I thought that their prices were mid range, kind of like Zara or Homesense, and, even though I could have bought that candle, I thought that I didn’t really want the candle of the moment that everyone else had a chance to buy. I want a more individual, one of a kind feel in my space. 🙂
Sounds like some of the stores in my area–thirty dollars for a candle in a fancy fake jar.
I know Morgan. I think that the thing which gets me all the time is that it was one of about 17, which, to my mind, means that there’s nothing individual or artistic about it and 17 different people in Van will have the same candle and when those candles are sold out, 17 more will come and restock the shelf. Not so much.
love your basket of zen stones – i have several of those around this house. which most decidedly does not look like anthropologie, but it shall someday. it’s a process.
Thanks Julie, I love the stones you’ve shown on your site too. At Anthro I saw a $250 crochet colourful granny square shawl/throw that I loved to pieces and then I remembered that I have an enormous, colourful granny square blanket on the TV room sofa which actually cost me about $5 at the thrift store! It’s a priorities process. 🙂
oh and p.s. now i’m craving Sbux! and the nearest one is 40 minutes away. waah!
I know…drag to the max! 🙁
Veronica, I love your zen basket! I could have a lovely day just going through looking at all the stones:-) I think I would have had to buy that frame of butterfly cutouts unless it was crazy expensive, then I would have been happy with a chai latte ;-). Also love what you did to create your fireplace grate. Especially that you left it in the rain to rust just so…I’m going to be smiling about that all day:-)
Sara, those moths were lovely, but were just a stuffed fabric body with raw edged fabric wings and wire bits a la Mr Finch. They were affixed to the wall and an empty frame hung around them. How hard can that be to make? I think I want to make my own version. Actually, the thing which impressed me the most were the decorative features which didn’t seem to be for sale at all; like a chandelier style mobile made from brass wire and about 100 brass Ginkgo leaves, and a piece of art made from about 15 books all glued open and to each other and a black and white painting of a forest scene was painted in relief over them. Nice imagination! 🙂 ( Although I might have a hard time doing that to vintage books myself.)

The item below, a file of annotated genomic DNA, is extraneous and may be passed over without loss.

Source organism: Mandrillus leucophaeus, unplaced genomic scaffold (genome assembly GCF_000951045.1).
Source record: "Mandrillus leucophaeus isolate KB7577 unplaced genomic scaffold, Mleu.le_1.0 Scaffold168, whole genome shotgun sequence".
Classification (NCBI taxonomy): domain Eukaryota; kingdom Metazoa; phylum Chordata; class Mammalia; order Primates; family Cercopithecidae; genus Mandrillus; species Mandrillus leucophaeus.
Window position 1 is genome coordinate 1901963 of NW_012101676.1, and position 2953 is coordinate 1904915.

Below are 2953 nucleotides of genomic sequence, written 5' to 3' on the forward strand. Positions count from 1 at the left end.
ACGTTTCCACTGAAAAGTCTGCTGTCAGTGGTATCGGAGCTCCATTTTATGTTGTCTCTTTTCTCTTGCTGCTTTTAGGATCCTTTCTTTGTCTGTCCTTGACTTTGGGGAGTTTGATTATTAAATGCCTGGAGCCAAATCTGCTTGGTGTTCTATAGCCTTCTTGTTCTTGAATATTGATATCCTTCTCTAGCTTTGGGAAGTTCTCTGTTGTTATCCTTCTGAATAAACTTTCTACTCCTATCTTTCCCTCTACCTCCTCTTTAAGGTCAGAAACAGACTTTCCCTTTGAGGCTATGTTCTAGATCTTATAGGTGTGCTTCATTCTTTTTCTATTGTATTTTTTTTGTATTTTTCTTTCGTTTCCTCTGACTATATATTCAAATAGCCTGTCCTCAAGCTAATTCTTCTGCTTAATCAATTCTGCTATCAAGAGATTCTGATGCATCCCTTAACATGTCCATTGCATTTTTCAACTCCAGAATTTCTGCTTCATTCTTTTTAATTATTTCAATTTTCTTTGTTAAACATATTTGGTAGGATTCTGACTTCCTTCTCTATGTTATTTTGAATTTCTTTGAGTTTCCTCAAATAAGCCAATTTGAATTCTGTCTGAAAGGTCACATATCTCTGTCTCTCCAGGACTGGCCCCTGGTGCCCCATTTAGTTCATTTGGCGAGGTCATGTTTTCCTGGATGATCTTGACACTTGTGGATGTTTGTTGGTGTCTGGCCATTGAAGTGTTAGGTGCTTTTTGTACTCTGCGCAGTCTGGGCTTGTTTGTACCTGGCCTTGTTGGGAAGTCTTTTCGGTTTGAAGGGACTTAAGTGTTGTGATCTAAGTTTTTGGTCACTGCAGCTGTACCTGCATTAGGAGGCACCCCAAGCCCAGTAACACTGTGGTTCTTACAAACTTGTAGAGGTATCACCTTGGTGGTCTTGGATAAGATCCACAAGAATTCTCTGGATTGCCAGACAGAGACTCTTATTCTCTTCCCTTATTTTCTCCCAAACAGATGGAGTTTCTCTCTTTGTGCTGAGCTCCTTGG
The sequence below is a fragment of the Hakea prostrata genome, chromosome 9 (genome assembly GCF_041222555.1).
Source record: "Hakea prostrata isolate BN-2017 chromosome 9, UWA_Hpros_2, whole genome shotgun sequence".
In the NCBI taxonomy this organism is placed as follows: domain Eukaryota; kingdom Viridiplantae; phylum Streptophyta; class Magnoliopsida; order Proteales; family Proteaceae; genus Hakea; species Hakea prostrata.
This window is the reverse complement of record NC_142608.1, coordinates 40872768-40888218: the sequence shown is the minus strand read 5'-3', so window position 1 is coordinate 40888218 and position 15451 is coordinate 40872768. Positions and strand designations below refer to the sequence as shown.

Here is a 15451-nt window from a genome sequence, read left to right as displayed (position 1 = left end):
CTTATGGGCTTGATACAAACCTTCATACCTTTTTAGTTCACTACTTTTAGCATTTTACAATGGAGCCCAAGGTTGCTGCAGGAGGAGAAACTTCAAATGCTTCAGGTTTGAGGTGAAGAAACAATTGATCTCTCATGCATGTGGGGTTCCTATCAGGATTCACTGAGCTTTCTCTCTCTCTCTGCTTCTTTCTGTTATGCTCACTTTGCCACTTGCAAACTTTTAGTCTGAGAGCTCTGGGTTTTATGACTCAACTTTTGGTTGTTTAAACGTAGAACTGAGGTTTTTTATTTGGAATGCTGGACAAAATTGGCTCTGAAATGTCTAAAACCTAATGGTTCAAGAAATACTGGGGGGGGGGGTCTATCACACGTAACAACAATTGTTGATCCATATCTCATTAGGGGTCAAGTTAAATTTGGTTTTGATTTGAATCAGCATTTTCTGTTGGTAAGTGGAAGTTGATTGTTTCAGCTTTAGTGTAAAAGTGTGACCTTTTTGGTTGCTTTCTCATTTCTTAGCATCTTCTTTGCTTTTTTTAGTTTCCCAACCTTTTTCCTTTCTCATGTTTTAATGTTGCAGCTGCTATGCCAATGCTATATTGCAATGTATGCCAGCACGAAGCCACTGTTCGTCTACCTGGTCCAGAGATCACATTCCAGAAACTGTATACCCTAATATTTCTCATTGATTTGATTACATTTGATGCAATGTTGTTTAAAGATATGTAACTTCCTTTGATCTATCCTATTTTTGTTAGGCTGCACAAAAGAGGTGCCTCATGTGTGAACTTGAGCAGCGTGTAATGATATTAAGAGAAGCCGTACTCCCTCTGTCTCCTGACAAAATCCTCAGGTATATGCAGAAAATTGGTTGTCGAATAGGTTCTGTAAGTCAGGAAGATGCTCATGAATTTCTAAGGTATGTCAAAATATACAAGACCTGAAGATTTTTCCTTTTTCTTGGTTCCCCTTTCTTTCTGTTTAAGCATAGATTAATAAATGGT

Wow! That mobile sounds amazing-I Love Gingko leaves, their little fans would be a perfect mobile 🙂 I’m also quite fond of books so that would be tough for me to do, though trees painted on books is a pretty cool idea–thank you for the lovely visuals I now have dancing in my head 🙂
It was Sara, but so easy to make. It just takes a little imagination. I’ve been mulling over the book art. Maybe with some damaged old books or something. Would be fun to make too, but I’d get sick of it after a few months and there would be no saving the books then, you know, the whole thing would have to be thrown away. Hmmm.
i totally ‘get’ the anthropologie thing, the hobbs thing … i am convinced if i had more rooms i would have more table top still life(s). of course i would need someone to dust for me since i am the worlds worst housekeeper ….
Me too Daryl. You know what they say about a clean house meaning a misspent life. 🙂
I truly love your post about the “Hobbs” effect. I noticed this myself when I would go into different vintage shops in LA and just want to buy everything. But I could only afford a few things… I realized that what I wanted so much was the creativity. Shops create an environment. I also realized that seeing the same “beautiful” things all gathered together was visually impactful. If I just took one “candle”, it really wasn’t that special alone. I really enjoyed Anthropologie when it first opened. I think the clothing was even more bohemian then. I was just in one of these stores last month, the prices were still high, but the clothing was not as artsy anymore. I didn’t want to buy everything : ) How wonderful that your daughter views your home with such loving and appreciative eyes.
I was pleasantly surprised to see we have very very similar collections of rocks, minerals, shells….I keep mine in a round wood flat “bowl”. I must send you a picture, they are truly very similar. How amazing!
Terri, I agree with everything you write. It’s all about the staging, isn’t it? I’d love to see your collection. I’ll be on the lookout for it on your beautiful blog. 🙂